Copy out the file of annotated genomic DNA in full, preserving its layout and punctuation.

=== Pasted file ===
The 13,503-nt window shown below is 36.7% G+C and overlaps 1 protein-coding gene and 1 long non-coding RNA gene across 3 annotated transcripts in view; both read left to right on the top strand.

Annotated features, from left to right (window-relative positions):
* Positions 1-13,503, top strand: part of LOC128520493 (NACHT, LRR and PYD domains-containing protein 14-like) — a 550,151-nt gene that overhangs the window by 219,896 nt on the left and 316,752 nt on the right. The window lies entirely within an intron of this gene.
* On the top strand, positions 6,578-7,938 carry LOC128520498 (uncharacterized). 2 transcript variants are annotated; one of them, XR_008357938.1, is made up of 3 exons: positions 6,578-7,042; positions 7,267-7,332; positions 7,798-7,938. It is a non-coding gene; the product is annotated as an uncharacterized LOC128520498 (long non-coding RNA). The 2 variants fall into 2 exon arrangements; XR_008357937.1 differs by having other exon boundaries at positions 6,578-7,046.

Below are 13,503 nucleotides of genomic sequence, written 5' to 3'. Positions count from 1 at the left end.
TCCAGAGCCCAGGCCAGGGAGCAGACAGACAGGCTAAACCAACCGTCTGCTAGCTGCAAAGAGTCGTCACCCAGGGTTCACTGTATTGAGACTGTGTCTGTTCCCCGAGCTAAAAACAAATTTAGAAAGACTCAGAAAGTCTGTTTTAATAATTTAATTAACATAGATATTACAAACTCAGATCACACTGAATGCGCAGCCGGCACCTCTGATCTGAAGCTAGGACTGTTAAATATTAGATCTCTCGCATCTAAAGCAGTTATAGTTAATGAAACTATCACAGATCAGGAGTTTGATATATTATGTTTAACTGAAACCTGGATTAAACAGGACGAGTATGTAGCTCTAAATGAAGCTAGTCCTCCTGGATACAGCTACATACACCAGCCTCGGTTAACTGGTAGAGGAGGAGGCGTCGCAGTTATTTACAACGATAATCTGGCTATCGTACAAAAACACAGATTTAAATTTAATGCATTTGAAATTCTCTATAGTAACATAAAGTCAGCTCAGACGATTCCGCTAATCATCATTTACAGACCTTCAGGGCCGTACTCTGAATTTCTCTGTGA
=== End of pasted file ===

The 13,503-nt window shown below is 36.7% G+C and overlaps 1 protein-coding gene and 1 long non-coding RNA gene across 3 annotated transcripts in view; both read left to right on the top strand.

Annotated features, from left to right (window-relative positions):
* Positions 1-13,503, top strand: part of LOC128520493 (NACHT, LRR and PYD domains-containing protein 14-like) — a 550,151-nt gene that overhangs the window by 219,896 nt on the left and 316,752 nt on the right. The window lies entirely within an intron of this gene.
* On the top strand, positions 6,578-7,938 carry LOC128520498 (uncharacterized). 2 transcript variants are annotated; one of them, XR_008357938.1, is made up of 3 exons: positions 6,578-7,042; positions 7,267-7,332; positions 7,798-7,938. It is a non-coding gene; the product is annotated as an uncharacterized LOC128520498 (long non-coding RNA). The 2 variants fall into 2 exon arrangements; XR_008357937.1 differs by having other exon boundaries at positions 6,578-7,046.

Below are 13,503 nucleotides of genomic sequence, written 5' to 3'. Positions count from 1 at the left end.
TCCAGAGCCCAGGCCAGGGAGCAGACAGACAGGCTAAACCAACCGTCTGCTAGCTGCAAAGAGTCGTCACCCAGGGTTCACTGTATTGAGACTGTGTCTGTTCCCCGAGCTAAAAACAAATTTAGAAAGACTCAGAAAGTCTGTTTTAATAATTTAATTAACATAGATATTACAAACTCAGATCACACTGAATGCGCAGCCGGCACCTCTGATCTGAAGCTAGGACTGTTAAATATTAGATCTCTCGCATCTAAAGCAGTTATAGTTAATGAAACTATCACAGATCAGGAGTTTGATATATTATGTTTAACTGAAACCTGGATTAAACAGGACGAGTATGTAGCTCTAAATGAAGCTAGTCCTCCTGGATACAGCTACATACACCAGCCTCGGTTAACTGGTAGAGGAGGAGGCGTCGCAGTTATTTACAACGATAATCTGGCTATCGTACAAAAACACAGATTTAAATTTAATGCATTTGAAATTCTCTATAGTAACATAAAGTCAGCTCAGACGATTCCGCTAATCATCATTTACAGACCTTCAGGGCCGTACTCTGAATTTCTCTGTGA